Today looks like it will be another great day.  We plan on spending the morning on a mooring at The Baths, exploring around the amazing boulders and snorkeling after breakfast.  Then we will check in at Virgin Gorda Harbor, walk around the town and re-provision.

It is great cruising with my kids, at least two of them.  I’m missing Barbara, but she will be re-joining me the first week of April during her spring break for the San Blas Islands and to transit the Panama Canal.

All’s well on Traveler.  Life is good.

Living the Dream
with Kellie, Brian and Yansen

February 1, 2010

Traveler Postcard From St. Kitts and Nevis, and Statia

Filed under: Year 3: July09 - July10 Greece to Newport Beach, CA, Caribbean — mrlawlerjr @ 10:28 am

February 1, 2010
On passage to St. Martin

Hi, Everyone,

The past few days we have been moving fast, with one night each on the Lesser Antilles’ Leeward Islands of Nevis, St. Kitts and then Statia (also known by the Dutch name of as Sint Eustatius), and we are now on our way to St. Martin.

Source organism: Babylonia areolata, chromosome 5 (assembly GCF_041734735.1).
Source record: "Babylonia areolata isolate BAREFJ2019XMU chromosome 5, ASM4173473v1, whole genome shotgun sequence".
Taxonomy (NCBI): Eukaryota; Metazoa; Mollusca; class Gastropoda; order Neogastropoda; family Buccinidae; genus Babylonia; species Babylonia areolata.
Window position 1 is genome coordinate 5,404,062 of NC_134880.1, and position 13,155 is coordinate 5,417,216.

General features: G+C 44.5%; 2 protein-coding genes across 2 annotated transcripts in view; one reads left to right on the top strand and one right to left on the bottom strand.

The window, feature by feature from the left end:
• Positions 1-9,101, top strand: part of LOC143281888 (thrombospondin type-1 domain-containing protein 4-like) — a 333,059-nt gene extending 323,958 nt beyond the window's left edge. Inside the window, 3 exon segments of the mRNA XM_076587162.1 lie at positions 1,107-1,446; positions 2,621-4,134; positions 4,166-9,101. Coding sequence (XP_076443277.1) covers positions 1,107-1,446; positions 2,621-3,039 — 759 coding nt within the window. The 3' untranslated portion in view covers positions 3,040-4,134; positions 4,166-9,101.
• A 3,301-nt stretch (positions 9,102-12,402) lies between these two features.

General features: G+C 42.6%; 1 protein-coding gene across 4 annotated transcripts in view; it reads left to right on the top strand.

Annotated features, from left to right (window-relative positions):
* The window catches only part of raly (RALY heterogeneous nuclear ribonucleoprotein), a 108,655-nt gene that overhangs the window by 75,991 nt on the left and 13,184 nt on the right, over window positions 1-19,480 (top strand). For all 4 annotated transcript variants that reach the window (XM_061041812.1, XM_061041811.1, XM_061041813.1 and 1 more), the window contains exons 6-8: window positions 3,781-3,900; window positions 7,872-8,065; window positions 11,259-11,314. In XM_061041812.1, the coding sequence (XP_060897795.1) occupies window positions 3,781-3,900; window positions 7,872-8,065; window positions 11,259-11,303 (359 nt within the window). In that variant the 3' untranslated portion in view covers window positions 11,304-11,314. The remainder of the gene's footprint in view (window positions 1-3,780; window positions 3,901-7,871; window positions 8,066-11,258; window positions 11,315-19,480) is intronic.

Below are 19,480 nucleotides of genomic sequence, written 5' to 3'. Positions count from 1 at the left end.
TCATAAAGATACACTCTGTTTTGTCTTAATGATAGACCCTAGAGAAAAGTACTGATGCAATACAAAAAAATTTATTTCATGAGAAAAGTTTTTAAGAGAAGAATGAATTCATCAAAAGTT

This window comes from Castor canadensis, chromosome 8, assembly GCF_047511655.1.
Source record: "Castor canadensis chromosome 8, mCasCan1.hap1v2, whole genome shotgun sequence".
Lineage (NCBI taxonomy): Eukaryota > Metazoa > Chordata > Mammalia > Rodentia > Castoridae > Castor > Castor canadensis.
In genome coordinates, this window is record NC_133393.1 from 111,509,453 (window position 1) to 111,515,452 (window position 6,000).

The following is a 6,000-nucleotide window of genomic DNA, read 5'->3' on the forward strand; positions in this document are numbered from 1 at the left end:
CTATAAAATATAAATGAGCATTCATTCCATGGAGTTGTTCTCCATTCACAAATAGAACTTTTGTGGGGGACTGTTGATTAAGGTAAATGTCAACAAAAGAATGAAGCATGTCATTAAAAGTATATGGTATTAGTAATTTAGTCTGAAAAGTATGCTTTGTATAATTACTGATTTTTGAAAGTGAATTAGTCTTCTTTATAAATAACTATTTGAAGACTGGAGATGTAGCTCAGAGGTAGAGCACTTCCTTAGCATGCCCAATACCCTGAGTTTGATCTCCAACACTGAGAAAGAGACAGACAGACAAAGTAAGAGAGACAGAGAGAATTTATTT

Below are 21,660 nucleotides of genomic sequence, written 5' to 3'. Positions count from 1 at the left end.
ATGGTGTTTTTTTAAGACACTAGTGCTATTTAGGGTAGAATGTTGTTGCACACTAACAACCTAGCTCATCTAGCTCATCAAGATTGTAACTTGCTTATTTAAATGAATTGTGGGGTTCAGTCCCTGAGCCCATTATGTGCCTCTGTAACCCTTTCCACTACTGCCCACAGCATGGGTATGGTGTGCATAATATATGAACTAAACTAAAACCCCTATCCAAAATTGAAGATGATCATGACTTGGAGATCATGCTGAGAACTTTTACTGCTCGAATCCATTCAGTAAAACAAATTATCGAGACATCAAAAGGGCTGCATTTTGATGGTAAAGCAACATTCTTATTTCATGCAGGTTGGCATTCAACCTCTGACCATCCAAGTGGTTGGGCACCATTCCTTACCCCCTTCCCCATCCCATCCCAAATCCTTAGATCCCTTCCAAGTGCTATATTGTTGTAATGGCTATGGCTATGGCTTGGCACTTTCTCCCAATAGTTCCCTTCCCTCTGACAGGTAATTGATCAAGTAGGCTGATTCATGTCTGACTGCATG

Nevis, January 29.  This was the first of two islands in the country of St. Kitts and Nevis, which gained its independence from Britain in 1983.  We took a mooring off the Four Seasons Resort, but quickly saw that it was closed. We thought at first it was the victim of the recession, but we learned it has been closed for a few years after suffering major damage from a hurricane.  It was a full moon, and many students from a nearby veterinary school were on the beach having a Jump Up (Caribbean term for a beach party with either a band or DJ and dancing.)  Brian took the dinghy in to check it out, had some fun, and partied until the wee hours.

The British first colonized Nevis in 1628, but a huge earthquake destroyed the coastal village known as Jamestown in 1680 and it disappeared under the sea.  In the 18th century the British built Fort Charleston, and under its guns it remained British and prospered with rich plantations.  In 1757, one of the future fathers of the USA, Alexander Hamilton, was born in Charleston.  But the last sugar plantation closed in 1930, and with it the island’s economy slowly declined.  Over the past ten years, the population has dwindled from 14,000 to 10,000.